On July 12, 2016, in Coast Professional, Inc. et. al v. United States, No. 2015-5077 (Fed. Cir. July 12, 2016), the U.S. Court of Appeals for the Federal Circuit overturned a Court of Federal Claims (“CoFC”) decision, finding that the CoFC erred in ruling that it did not have bid protest jurisdiction over the award of task orders characterized as “award-term extensions.” The Federal Circuit’s decision provides clarity on the scope of Tucker Act’s bid protest jurisdiction, and provides a strong defense against Government arguments that attempt to limit that jurisdiction going forward.
The dispute in Coast Professional focused on “award term extensions” to task orders issued through the Federal Supply Schedule (“FSS”). In 2008, the Department of Education (“DOE”) issued a Request for Quotations (RFQ) for services related to the collection of defaulted student loans. The RFQ stated that the Task Order would include a base term ending March 31, 2011, with additional option periods up to 24 months. In 2009, DOE awarded Task Orders to twenty-two contractors for defaulted student loan collection services. The Task Orders included an “award-term extension” clause which stated that contractors could earn a term extension as an award for favorable performance and that such “award-term extensions” would be issued as new Task Orders.
During performance of the original Task Orders, DOE audited contractors, and based on the results of those audits, issued award-term extensions to some contractors but not others. In response, several contractors filed bid protests with the CoFC.
At the CoFC, the Government moved to dismiss the protests, alleging that they did not fall within the Court’s Tucker Act jurisdiction, which covers “actions[s] by an interested party objecting to a solicitation by a Federal agency for bids or proposals for a proposed contract or to a proposed award or the award of a contract or any alleged violation of statute or regulation in connection with a procurement or proposed procurement.” The Government argued that the award term extensions at issue did not constitute a “proposed award or the award of a contract.” Instead, because the new task orders would be subject to the same terms and conditions as the original task order, the Government argued that they should be considered “options” rather than new contracts, and were thus matters of contract administration not appropriately before the Court.
The CoFC agreed and dismissed the case for lack of jurisdiction. The CoFC reasoned that the decisions to issue award-term extensions were reflections of the agency’s discretion to extend the original orders, and that treating the award-term extensions as new contracts would “elevate form over substance.”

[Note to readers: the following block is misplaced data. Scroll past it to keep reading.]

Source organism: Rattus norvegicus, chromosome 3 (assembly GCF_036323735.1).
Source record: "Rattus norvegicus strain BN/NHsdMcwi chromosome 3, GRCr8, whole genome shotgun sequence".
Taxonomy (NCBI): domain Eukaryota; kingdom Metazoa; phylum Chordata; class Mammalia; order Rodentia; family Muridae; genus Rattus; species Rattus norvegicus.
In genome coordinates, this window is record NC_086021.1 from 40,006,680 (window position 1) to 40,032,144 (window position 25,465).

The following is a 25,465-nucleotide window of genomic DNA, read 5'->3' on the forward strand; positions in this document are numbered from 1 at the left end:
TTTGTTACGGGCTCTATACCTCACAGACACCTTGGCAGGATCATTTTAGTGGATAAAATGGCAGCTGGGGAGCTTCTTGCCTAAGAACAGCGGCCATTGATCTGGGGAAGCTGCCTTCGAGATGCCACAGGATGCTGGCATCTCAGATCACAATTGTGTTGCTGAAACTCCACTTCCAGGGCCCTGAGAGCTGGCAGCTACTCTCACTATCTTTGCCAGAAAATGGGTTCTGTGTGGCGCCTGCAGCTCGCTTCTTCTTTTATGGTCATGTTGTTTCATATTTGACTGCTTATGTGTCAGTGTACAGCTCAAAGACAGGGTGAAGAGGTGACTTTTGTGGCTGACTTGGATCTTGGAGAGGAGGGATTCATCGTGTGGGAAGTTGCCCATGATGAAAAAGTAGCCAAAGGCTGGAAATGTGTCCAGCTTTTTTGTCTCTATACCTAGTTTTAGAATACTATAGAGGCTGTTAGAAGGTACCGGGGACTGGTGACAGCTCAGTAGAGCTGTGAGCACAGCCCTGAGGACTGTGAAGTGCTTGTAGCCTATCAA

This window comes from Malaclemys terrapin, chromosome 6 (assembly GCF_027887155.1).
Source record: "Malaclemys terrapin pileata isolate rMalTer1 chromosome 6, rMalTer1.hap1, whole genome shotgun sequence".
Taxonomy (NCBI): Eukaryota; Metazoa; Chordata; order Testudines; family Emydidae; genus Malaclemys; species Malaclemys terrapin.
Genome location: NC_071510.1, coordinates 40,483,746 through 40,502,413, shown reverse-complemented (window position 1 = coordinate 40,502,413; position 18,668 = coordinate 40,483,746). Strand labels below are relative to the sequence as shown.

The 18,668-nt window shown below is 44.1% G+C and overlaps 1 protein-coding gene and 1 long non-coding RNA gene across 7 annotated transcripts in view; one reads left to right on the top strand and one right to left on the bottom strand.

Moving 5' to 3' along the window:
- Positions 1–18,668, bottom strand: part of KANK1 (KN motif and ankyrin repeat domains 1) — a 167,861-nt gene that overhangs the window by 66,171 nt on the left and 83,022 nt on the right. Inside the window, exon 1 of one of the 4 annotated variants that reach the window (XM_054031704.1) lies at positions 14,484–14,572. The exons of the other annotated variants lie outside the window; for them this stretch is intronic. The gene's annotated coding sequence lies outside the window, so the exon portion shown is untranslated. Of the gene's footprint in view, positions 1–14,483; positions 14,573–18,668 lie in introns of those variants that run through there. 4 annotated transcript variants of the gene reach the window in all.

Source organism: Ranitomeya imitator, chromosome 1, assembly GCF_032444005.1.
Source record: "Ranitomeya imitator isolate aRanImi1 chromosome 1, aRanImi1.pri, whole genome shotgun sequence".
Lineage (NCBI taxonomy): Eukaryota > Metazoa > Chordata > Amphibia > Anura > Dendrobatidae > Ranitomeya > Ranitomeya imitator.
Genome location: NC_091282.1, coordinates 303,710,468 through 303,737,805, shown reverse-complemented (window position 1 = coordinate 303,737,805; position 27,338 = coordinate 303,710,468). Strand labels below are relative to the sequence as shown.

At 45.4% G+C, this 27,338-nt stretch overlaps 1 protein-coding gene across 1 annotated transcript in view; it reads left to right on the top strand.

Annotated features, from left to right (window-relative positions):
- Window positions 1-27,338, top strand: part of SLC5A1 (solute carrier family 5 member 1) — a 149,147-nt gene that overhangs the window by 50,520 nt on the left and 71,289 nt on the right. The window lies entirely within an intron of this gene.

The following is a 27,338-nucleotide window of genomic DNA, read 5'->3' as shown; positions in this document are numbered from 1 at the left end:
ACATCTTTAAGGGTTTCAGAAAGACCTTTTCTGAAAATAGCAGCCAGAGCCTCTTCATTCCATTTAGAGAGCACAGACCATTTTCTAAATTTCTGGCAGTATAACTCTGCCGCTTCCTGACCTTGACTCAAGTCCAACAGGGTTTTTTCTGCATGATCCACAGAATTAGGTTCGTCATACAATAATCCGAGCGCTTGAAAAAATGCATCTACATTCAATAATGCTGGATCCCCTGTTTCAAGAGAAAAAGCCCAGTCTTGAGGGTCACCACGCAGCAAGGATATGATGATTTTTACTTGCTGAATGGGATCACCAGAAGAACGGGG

The Federal Circuit vacated and remanded the CoFC’s decision, finding that the award-term extensions were task order awards within the Court’s Tucker Act jurisdiction. Citing the Supreme Court’s recent decision in Kingdomware Techs., Inc. v. United States(which we recently discussed here) the Federal Circuit pointed to the established rule that the “issuance of a new Task Order against a GSA Federal Supply Schedule contract constitutes an award of a contract.” (The decision appears to be the first from the Federal Circuit confirming that the CoFC’s bid protest jurisdiction extends to FSS task orders.)
The court rejected the Government’s attempt to characterize the award-term extensions as options or extensions of the original task orders rather than new contracting actions. It acknowledged that a contractor wishing to contest an agency’s decision regarding exercising an option under a contract is a matter of contract administration that may only be challenged under the Contract Disputes Act (“CDA”). But it disagreed that the award-term extensions in this case could be properly considered options for a number of reasons.
First, the contract’s plain language explicitly stated that the award-term extensions would be awarded as new task orders. Second, the court noted that unlike options, under which the Government may unilaterally elect to extend the term of a contract, the award-term extensions could issue only if the contractor accepted the Government’s pricing and terms. Finally, the court noted that the 2009 Task Orders contained two other provisions that expressly referred to “options,” which clearly indicated that “options” and “extensions” were not interchangeable. Thus, the court held that the award-term extensions constituted new contracts, and the CoFC had bid protest jurisdiction over them.
The decision should be seen favorably by contractors. The decision confirms that the Federal Circuit will be unwilling to entertain Government efforts to limit Tucker Act jurisdiction, particularly where the Government argues that the plain language of the contract should be disregarded in order to avoid procurement scrutiny. The Federal Circuit has made clear that for purposes of Tucker Act jurisdiction over GSA FSS contracts, the award of a task order – however named or characterized by the Government – constitutes the award of a contract.